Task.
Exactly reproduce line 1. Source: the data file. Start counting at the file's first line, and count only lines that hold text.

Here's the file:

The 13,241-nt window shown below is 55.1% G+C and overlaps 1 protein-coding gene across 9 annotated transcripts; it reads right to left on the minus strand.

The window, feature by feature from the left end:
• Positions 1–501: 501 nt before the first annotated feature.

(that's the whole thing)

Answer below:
The 13,241-nt window shown below is 55.1% G+C and overlaps 1 protein-coding gene across 9 annotated transcripts; it reads right to left on the minus strand.